Wednesday, November 30, 2011

NIH Undergraduate Design Challenge Focuses on Healthcare Tech Solutions

A competition for undergraduate students to foster the design and development of innovative diagnostic and therapeutic devices, and technologies to aid underserved populations and the disabled is being sponsored by the National Institute of Biomedical Imaging and Bioengineering (NIBIB), part of the National Institutes of Health. The Design by Biomedical Undergraduate Teams (DEBUT) Challenge is part of NIBIB's efforts to build, strengthen, and prepare the future workforce of biomedical engineers.

One winning student team will be selected for each of three challenge categories: diagnostic devices/methods; therapeutic devices/methods; and technology to aid underserved populations and individuals with disabilities. Eligible team candidates must be full time undergraduate students and U.S. citizens or permanent residents. Each winning team will receive a $10,000 prize, to be distributed among the team members. Winners will be honored at an award ceremony during the 2012 Annual Meeting of the Biomedical Engineering Society (BMES) in Atlanta, Ga. Each winning team will also receive up to $2,000 towards travel and registration costs to attend the awards ceremony.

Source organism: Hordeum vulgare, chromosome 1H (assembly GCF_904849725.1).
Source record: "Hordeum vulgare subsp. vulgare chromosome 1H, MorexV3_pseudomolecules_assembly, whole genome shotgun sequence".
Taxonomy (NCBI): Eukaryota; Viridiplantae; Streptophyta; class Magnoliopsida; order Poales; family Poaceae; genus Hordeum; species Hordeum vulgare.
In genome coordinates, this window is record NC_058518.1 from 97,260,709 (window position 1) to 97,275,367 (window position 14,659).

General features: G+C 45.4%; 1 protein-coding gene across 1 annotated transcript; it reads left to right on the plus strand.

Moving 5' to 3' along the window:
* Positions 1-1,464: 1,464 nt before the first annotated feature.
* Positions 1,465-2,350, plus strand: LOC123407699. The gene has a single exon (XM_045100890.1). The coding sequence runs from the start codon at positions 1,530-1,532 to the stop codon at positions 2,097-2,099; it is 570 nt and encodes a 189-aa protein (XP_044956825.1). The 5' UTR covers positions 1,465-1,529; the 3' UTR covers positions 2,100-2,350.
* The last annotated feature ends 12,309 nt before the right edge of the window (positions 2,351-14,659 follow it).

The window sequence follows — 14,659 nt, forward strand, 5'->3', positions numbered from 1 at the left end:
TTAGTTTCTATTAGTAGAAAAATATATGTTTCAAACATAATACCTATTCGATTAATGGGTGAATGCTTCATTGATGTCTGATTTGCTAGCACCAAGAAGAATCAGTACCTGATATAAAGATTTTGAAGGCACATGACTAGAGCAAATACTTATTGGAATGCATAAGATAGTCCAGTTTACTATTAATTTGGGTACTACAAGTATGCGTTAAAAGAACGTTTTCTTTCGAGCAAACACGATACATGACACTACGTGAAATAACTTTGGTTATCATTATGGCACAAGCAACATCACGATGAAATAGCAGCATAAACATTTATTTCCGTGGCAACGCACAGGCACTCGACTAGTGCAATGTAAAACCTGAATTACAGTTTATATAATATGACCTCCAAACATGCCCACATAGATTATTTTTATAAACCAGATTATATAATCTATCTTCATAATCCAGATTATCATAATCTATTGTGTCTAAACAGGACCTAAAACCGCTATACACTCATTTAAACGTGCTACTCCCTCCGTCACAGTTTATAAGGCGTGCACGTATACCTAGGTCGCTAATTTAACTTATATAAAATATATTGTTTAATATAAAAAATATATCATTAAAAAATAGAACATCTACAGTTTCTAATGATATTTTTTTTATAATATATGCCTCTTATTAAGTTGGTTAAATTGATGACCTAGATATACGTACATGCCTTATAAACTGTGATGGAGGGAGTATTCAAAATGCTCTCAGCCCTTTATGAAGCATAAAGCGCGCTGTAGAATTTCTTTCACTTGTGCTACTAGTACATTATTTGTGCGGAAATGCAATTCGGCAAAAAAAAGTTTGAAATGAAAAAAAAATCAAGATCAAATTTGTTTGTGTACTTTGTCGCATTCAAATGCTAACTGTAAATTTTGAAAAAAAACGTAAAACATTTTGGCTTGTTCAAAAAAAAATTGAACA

Dr. Zeynep Erim, the architect of the NIBIB challenge, said "At NIBIB, we aim to prepare the next generation of engineers working at the intersection of the biological and physical sciences to improve human health. This program challenges up-and-coming biomedical engineers to force the boundaries of their design skills and knowledge to develop innovative biomedical technology for health care."

"As a nation, we have reached a crossroads where there is a tremendous opportunity to harness the science, engineering, and mathematics talent within our universities to address challenges in health care," stated Dr. Roderic Pettigrew, NIBIB director. "NIBIB's DEBUT Challenge, authorized under the America Competes Act, seeks to promote competitiveness in these disciplines and to put American ingenuity to work to address some of the unmet medical needs that are most prevalent in our country. I look forward to seeing what technological innovations our best and brightest students can offer to improve health care in our nation."

Details on how to enter, requirements and general information about the challenge can be found at

For updates and additional information, visit

Source: NIH News Release

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